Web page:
Patterns vs Context


Patterns vs Context –

A Q&A Followup to the Better than Candlestick Series

This email Q&A is with a YTC Newsletter reader, regarding the following article series:

Please review these articles if you haven’t read them already, in order to understand the following Q&A.

 Email question:

In part two you’re explaining candlestick close positions and comparisons to determine sentiment. Are d and f patterns correct? High close is more bearish than a low close? I can’t understand that unless you’re taking prior candle sentiment into it somehow.

The diagram referenced in the question:


Yes the description of sentiment is correct.

Remember, at this stage of the analysis process we’re simply observing two consecutive candles. We have yet to take the bigger picture context into consideration. So the final assessment of market sentiment could well be very different.

But let’s examine each of the two pictures (d) and (f).

Firstly (d)

Let’s number the candles 1 and 2.

Considering candle 2 only (as a single candle), we see it is a high close candle, implying bullish sentiment.

However, let’s now take the previous candle into account, to get a feel for the sentiment over the last two candles. The previous candle (candle 1) was a low close candle with large range, (ie bearish) and the current candle was only able to retrace approximately 50% of the previous bearish range.

Overall… strong bearish (candle 1) followed by weaker bullish (candle 2) combines to equal a weak-bearish sentiment (or probably more correctly the bearish side of neutral).

Now… subsequent candles may change that assessment. The price could continue higher through a high close bull candle that breaks above all previous highs. But we don’t know that. We simply are looking at the current two-candle pattern sentiment, in this case weak-bearish. And then we go on to consider the meaning of that within the wider context of the current and previous price swings, and our S/R framework.

Another way to consider it is through the process of candlestick addition. (Click here to watch a video on candlestick addition: )

A single candle comprising the time period covered by both candles 1 and 2, would have a red body covering the upper half of the range, with a lower tail. Still bearish, but weak-bearish.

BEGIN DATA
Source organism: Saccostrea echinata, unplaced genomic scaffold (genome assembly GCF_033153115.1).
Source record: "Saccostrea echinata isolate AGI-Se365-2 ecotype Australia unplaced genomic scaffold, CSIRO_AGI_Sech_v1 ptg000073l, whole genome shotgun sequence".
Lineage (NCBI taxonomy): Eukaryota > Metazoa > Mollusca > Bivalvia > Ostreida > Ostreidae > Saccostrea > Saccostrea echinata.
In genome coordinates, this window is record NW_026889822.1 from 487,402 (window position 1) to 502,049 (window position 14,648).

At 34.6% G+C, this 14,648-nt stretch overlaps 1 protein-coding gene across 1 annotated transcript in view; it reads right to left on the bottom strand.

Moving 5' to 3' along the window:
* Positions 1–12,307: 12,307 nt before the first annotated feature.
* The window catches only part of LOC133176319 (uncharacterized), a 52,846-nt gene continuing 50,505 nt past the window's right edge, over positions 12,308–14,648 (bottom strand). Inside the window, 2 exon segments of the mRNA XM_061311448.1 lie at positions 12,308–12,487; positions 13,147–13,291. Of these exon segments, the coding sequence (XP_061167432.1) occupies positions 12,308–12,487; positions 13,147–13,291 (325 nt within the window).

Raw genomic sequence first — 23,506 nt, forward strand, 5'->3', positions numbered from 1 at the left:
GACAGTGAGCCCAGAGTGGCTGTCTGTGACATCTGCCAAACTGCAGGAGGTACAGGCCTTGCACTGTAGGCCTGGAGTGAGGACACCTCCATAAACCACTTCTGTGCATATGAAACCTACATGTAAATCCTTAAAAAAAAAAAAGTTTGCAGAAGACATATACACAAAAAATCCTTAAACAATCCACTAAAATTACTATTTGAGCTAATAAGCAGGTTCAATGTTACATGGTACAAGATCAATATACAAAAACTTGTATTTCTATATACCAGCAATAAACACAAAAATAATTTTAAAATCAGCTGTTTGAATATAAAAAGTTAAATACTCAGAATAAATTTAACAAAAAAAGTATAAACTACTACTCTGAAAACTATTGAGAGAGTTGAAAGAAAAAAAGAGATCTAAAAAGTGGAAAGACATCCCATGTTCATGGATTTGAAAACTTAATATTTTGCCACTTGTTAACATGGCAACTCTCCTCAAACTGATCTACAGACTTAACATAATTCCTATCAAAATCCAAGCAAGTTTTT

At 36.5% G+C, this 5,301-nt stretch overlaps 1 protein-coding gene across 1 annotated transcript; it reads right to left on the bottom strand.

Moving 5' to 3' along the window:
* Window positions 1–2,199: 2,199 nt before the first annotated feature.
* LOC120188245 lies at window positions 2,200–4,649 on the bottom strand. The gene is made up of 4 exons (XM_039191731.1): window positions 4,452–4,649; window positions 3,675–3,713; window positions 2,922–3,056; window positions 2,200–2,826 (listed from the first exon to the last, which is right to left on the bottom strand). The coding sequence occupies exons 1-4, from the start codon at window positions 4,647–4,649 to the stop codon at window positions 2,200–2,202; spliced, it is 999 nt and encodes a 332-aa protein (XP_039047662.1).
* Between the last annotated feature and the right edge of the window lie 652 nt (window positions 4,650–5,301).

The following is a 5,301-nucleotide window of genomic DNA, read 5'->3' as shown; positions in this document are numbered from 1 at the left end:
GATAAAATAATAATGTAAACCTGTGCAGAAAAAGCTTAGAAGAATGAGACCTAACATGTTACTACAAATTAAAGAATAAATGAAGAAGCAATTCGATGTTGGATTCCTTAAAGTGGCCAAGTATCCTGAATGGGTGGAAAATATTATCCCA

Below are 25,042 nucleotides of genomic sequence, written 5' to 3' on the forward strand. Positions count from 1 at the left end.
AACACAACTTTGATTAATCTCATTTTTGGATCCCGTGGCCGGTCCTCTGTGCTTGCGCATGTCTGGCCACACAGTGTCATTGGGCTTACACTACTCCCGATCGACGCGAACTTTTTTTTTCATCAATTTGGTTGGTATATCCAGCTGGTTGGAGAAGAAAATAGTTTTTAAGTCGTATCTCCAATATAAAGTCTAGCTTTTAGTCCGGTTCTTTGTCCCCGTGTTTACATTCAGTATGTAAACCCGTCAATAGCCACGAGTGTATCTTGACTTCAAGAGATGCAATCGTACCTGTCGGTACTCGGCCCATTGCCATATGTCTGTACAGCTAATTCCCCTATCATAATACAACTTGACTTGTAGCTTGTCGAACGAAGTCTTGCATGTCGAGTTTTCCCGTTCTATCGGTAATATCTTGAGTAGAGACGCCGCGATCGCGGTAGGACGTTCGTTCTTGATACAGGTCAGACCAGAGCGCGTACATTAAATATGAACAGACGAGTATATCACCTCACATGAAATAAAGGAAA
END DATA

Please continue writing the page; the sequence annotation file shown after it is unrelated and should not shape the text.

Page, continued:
Now (f)

This works in exactly the same way. By itself, candle 2 is bearish, but when considered as a two-candle pattern, we have a strong bullish candle, followed by a weaker bearish candle. Overall sentiment is weak-bullish (when considering this as a two-candle pattern).

The candle addition process would show a single green candle, with body covering the lower half, and an upper tail comprising approximately half. It’s still bullish in sentiment, but once again weak due to the rejection of higher prices.

Subsequent candles may amend this… but for now it’s weak-bullish.

Is this clear? If not, please let me know and I’ll try to explain in another way.

In the end though, it all comes down to context. Where the patterns are occurring within the market is a great deal more important than the patterns themselves.


Ok, thanks lance. You’ve explained that well and I get it.

But… it does seem like fine lines. Candle 2 in (d) wouldn’t have to close much higher before the single candle addition starts to look like a hammer, usually a fairly bullish sign!

Very murky biz this!


You’re right – it can be a very fine line. But remember, we’re just talking about a VERY small part of the picture here. It’s just a quick assessment of the sentiment shown by the latest two candles.

More important is the current bias we have as a result of the bigger picture (context) – the positioning of price with respect to our S/R framework, the direction of the trend, and the nature of the trend movement (slowing down, speeding up, neutral).

In analysing a two-candle pattern in isolation, it’s easy to forget that in reality (while trading) this analysis is occurring within the context of the bigger picture bias. So the difference between a neutral (perhaps slightly bearish) pattern such as shown by (d) and a neutral (but potentially bullish) pattern such as would have occurred if the second candle closed higher forming a shooting star (or hammer)… is perhaps negligible.

Example: bearish bias; downtrend which has moved into an area of support. Both patterns (d) or the more bullish variation, indicate a presence of buying. Not yet enough to break the previous high. But they show a good sign of buying, so confirm the potential for support to hold. We wait for more information, and look for a place to buy.

Example: Uptrend, currently in a normal pullback, pattern occurring after 3 down candles, with price resting on the previous swing high. Both patterns are (again) evidence of buying, and possible signs that the pullback has come to an end. Look for an entry long for continuation of the trend.

Example: Downtrend, not at S/R. Green candle shows potential start of countertrend pullback. This is a sign to watch for strength / weakness of the pullback, remaining alert for an entry short on failure of the pullback.

The same pattern can indicate potential opportunities long or short, depending on the context of where they’re occurring within the market.

Don’t get too caught up in the ‘two candle pattern’ sentiment. It’s a quick assessment, which is then used as confirmation or non-confirmation of your larger market bias. That’s all it is.

Happy trading,

Lance Beggs

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